Smooth Money Gesture: While living in Alaska from 2002-2005, we were traveling and found a shortcut back to the highway that the drummer referred to as a Smooth Money Gesture.
LUD: What is the line-up of the band?
SMG: Doug Diminico / Guitar & Vocals, Dan Diminico / Bass & Vocals, Scott Llewellyn / Drums & Vocals, Pete Goldberg / Bass & Vocals, Josh Gitlin-Rich / Guitar & Vocals
LUD: How would you describe your sound?
SMG: Our sound is Improvisational Rock. We love Rock & Roll, Blues, Funk, classic stuff. We also like to infuse small tastes of newer styles and things from the electronic genres.
LUD: Who would you count as major influences on your band?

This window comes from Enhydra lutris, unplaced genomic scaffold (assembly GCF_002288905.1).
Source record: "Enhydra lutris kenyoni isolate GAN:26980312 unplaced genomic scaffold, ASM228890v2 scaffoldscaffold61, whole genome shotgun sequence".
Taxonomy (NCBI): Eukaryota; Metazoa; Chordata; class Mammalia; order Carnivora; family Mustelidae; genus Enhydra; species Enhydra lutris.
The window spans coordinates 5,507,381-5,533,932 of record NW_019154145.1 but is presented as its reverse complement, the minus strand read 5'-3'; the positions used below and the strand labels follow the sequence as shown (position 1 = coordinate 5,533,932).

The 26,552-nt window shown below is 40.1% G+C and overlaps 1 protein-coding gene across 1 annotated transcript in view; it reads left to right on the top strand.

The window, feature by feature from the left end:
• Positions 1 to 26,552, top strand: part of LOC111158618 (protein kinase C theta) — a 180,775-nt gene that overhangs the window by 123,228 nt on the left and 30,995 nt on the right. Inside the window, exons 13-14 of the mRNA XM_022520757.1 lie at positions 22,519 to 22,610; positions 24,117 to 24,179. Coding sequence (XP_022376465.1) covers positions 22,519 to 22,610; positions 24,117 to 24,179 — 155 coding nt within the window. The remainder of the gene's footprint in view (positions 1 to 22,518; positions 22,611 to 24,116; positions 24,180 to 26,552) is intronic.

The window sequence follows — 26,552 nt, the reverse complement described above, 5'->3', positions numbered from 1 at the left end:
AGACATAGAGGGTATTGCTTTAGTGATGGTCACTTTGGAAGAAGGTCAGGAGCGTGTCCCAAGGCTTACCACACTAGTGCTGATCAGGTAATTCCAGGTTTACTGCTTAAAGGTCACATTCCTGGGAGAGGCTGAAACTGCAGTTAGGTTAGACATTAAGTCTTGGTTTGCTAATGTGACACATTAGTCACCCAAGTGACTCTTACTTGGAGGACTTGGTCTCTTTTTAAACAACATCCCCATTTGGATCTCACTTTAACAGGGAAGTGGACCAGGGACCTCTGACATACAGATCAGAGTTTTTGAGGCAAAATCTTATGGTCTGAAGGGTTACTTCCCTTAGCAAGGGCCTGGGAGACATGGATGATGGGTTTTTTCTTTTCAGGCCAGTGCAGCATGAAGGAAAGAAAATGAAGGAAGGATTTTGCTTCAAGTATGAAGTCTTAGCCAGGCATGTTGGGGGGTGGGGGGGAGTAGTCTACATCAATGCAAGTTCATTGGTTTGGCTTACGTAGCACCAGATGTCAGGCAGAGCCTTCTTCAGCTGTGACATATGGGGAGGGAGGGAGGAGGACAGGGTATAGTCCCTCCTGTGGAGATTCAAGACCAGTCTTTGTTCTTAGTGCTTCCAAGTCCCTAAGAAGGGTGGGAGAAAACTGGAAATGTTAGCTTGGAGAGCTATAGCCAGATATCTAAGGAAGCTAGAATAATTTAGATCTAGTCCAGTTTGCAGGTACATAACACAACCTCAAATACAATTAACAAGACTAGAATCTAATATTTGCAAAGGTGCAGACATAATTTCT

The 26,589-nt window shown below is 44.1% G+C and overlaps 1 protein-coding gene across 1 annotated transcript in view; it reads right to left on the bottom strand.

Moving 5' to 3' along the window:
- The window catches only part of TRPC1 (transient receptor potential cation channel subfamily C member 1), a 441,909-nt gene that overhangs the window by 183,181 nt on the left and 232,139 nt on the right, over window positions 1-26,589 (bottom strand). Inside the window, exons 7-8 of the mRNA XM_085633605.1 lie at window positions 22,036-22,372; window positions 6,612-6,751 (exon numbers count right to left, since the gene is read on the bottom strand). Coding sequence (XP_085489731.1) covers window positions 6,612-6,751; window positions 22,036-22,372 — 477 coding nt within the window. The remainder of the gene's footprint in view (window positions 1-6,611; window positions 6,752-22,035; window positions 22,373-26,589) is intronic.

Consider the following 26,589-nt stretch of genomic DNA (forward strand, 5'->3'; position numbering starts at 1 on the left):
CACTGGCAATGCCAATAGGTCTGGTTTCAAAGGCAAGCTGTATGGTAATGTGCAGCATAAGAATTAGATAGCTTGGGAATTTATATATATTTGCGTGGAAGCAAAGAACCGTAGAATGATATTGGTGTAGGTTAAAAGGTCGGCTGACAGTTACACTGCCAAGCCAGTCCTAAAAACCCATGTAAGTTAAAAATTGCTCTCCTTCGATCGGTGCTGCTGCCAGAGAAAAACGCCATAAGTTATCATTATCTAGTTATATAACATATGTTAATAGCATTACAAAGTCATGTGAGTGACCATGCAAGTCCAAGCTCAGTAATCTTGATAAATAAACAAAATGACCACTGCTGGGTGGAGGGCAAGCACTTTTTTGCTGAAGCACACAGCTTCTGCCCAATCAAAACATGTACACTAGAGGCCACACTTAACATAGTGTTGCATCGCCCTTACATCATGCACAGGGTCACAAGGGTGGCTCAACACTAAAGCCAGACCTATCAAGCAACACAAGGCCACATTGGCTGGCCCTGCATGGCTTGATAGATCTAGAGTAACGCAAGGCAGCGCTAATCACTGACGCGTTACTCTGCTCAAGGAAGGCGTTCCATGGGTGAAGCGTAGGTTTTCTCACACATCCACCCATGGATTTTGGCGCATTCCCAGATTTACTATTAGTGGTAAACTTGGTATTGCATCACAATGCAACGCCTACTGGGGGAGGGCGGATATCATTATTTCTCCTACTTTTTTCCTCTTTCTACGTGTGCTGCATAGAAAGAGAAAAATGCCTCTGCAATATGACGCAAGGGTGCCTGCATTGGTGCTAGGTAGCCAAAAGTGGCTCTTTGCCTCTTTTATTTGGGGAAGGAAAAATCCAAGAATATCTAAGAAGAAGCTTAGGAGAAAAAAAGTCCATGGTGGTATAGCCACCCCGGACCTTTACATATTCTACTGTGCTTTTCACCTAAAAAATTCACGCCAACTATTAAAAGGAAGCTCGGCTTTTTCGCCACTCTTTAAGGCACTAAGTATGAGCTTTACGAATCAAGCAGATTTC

SMG: The Grateful Dead and Phish are major influences on us all, but we’ve all got our own individual influences as well.
LUD: How did you guys get started playing together?
SMG: Dan, Josh and I started playing while we were teenagers, the rest of the band was acquired in Colorado. Pete was playing in another band that broke up, and we had wanted a keyboard player. Scott we met through a friend. He was looking for a band and a reason to move to Colorado.
LUD: Does anyone in the band have any formal musical training? If so, what is it?
SMG: Not totally sure here. Scott has a two year degree in music, Dan took band and music theory classes in high school, and bass lessons for a while, I believe Josh may have taken a few guitar lessons, and I’m not sure about Pete. I took two piano lessons when I was very young, and was in the school band one year.